Although evidence-based use of appropriate postoperative antibiotics has become a hot topic in the surgical literature, there are few articles addressing this specific issue in breast reconstruction. Clayton et al47 compared a prospective cohort of patients receiving only a single preoperative dose of antibiotics with a retrospective group of patients who received antibiotics until drain removal. They found a 4.7-fold increase in surgical site infections, with implant loss in the single preoperative dose group. Their overall reported surgical site infection rate was 27%, with 18% infection rate in the group with antibiotics until drain removal. They concluded that a single dose of antibiotics was not sufficient and that an optimal course of antibiotics is still unknown. Avashia et al48 published a retrospective study that examined different antibiotic regimens in patients undergoing ADM breast reconstruction performed by a single surgeon. A series of 12 patients (19 breasts) were given less than 24 hours of perioperative antibiotics and compared with a previous and subsequent cohort of patients who received more than 48 hours of antibiotics. Six of the 12 patients in the less than 24 hours of antibiotics group required implant removal due to infection (6/19 reconstructions). This was significantly higher than the incidence in the other cohorts, 7.9% and 3.2%, respectively. This article claims that administration of 24 hours of antibiotics is clearly not enough for postoperative prophylaxis, basing it upon a comparison of only 12 patients over a 1-month period. Another study by Liu et al,49 although examining autologous breast reconstruction, showed no difference in infection rates between patients who received less than or more than 24 hours of antibiotics (19.5% vs 15.5%).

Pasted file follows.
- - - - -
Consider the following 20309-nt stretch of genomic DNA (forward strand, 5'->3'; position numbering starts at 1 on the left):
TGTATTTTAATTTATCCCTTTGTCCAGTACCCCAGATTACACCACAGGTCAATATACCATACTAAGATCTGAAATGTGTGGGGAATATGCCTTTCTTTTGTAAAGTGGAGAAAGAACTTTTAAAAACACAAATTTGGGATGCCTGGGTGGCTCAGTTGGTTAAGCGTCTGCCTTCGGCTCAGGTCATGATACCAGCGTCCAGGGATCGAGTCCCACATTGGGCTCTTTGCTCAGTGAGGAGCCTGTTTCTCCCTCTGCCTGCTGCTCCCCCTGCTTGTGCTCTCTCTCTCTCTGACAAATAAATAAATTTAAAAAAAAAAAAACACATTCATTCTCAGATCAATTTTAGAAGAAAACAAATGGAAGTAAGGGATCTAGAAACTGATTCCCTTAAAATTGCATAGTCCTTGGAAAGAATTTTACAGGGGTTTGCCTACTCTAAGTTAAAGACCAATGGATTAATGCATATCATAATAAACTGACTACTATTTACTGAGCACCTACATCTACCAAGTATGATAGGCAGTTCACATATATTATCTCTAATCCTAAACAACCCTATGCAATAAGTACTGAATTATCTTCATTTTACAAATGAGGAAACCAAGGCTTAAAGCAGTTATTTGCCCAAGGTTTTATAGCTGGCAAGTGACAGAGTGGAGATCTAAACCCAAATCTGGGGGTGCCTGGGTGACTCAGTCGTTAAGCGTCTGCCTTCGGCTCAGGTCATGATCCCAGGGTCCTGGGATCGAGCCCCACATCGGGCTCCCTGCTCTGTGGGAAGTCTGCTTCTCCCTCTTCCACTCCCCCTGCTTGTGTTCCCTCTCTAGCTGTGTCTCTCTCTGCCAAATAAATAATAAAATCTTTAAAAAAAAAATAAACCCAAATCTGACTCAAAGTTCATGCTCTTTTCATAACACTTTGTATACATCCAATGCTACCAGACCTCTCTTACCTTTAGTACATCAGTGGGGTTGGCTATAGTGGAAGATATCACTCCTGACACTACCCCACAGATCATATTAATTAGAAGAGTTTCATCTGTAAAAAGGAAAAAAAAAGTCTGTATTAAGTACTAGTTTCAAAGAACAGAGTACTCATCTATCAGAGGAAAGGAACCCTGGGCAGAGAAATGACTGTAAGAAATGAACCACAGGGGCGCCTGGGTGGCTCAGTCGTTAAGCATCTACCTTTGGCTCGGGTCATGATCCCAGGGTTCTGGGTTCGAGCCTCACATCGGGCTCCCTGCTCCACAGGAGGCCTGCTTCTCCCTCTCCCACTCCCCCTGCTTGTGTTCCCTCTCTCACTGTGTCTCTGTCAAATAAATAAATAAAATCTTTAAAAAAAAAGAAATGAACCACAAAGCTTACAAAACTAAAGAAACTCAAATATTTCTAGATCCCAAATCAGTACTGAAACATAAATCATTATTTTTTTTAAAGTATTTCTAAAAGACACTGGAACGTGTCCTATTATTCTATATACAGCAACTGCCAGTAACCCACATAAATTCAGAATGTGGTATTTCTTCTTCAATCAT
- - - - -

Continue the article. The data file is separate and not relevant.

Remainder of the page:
A recent abstract presented by our group provided preliminary results of a randomized controlled trial of patients undergoing ADM breast reconstruction and antibiotic duration.50 Patients were randomized to receive 24 hours of perioperative antibiotics versus antibiotics until drain removal. In more than 100 patients, no significant difference was identified in overall infection rates between the 2 groups (15.4% vs 12.2%, respectively). In fact, the 24-hour group had more superficial surgical site infections whereas the latter group had increased implant loss secondary to infection. Final results of this study are subject to a future analysis. It is hoped that this study will be a step toward providing sufficient evidence-based recommendations for postoperative antibiotic prophylaxis in breast reconstruction. Additional large-volume and multicentered trials would assist in answering this question.